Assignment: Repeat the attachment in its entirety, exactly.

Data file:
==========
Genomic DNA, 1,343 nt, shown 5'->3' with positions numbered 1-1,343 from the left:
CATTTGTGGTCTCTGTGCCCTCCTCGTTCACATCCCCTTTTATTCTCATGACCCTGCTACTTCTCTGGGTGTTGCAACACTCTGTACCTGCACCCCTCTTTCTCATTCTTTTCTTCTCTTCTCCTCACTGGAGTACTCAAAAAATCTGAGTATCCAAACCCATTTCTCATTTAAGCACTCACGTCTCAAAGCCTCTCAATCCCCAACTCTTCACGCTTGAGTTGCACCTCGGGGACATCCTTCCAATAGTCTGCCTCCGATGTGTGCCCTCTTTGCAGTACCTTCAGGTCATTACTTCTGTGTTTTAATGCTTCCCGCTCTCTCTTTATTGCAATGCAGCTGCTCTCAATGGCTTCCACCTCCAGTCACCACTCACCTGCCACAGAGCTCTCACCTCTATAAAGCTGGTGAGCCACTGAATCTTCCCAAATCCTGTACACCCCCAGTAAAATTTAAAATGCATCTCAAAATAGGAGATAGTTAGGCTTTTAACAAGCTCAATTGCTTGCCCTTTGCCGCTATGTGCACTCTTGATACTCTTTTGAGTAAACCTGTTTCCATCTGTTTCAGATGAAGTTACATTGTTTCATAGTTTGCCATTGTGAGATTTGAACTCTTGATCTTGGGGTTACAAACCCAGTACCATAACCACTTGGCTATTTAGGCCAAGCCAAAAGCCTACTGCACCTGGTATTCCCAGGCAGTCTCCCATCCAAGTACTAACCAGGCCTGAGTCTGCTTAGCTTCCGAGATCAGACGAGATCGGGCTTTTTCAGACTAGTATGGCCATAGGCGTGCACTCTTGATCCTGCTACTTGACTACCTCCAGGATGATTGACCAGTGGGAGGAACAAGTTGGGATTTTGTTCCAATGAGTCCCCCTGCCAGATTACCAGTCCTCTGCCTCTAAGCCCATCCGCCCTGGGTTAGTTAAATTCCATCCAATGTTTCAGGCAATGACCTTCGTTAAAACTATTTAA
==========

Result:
Genomic DNA, 1,343 nt, shown 5'->3' with positions numbered 1-1,343 from the left:
CATTTGTGGTCTCTGTGCCCTCCTCGTTCACATCCCCTTTTATTCTCATGACCCTGCTACTTCTCTGGGTGTTGCAACACTCTGTACCTGCACCCCTCTTTCTCATTCTTTTCTTCTCTTCTCCTCACTGGAGTACTCAAAAAATCTGAGTATCCAAACCCATTTCTCATTTAAGCACTCACGTCTCAAAGCCTCTCAATCCCCAACTCTTCACGCTTGAGTTGCACCTCGGGGACATCCTTCCAATAGTCTGCCTCCGATGTGTGCCCTCTTTGCAGTACCTTCAGGTCATTACTTCTGTGTTTTAATGCTTCCCGCTCTCTCTTTATTGCAATGCAGCTGCTCTCAATGGCTTCCACCTCCAGTCACCACTCACCTGCCACAGAGCTCTCACCTCTATAAAGCTGGTGAGCCACTGAATCTTCCCAAATCCTGTACACCCCCAGTAAAATTTAAAATGCATCTCAAAATAGGAGATAGTTAGGCTTTTAACAAGCTCAATTGCTTGCCCTTTGCCGCTATGTGCACTCTTGATACTCTTTTGAGTAAACCTGTTTCCATCTGTTTCAGATGAAGTTACATTGTTTCATAGTTTGCCATTGTGAGATTTGAACTCTTGATCTTGGGGTTACAAACCCAGTACCATAACCACTTGGCTATTTAGGCCAAGCCAAAAGCCTACTGCACCTGGTATTCCCAGGCAGTCTCCCATCCAAGTACTAACCAGGCCTGAGTCTGCTTAGCTTCCGAGATCAGACGAGATCGGGCTTTTTCAGACTAGTATGGCCATAGGCGTGCACTCTTGATCCTGCTACTTGACTACCTCCAGGATGATTGACCAGTGGGAGGAACAAGTTGGGATTTTGTTCCAATGAGTCCCCCTGCCAGATTACCAGTCCTCTGCCTCTAAGCCCATCCGCCCTGGGTTAGTTAAATTCCATCCAATGTTTCAGGCAATGACCTTCGTTAAAACTATTTAA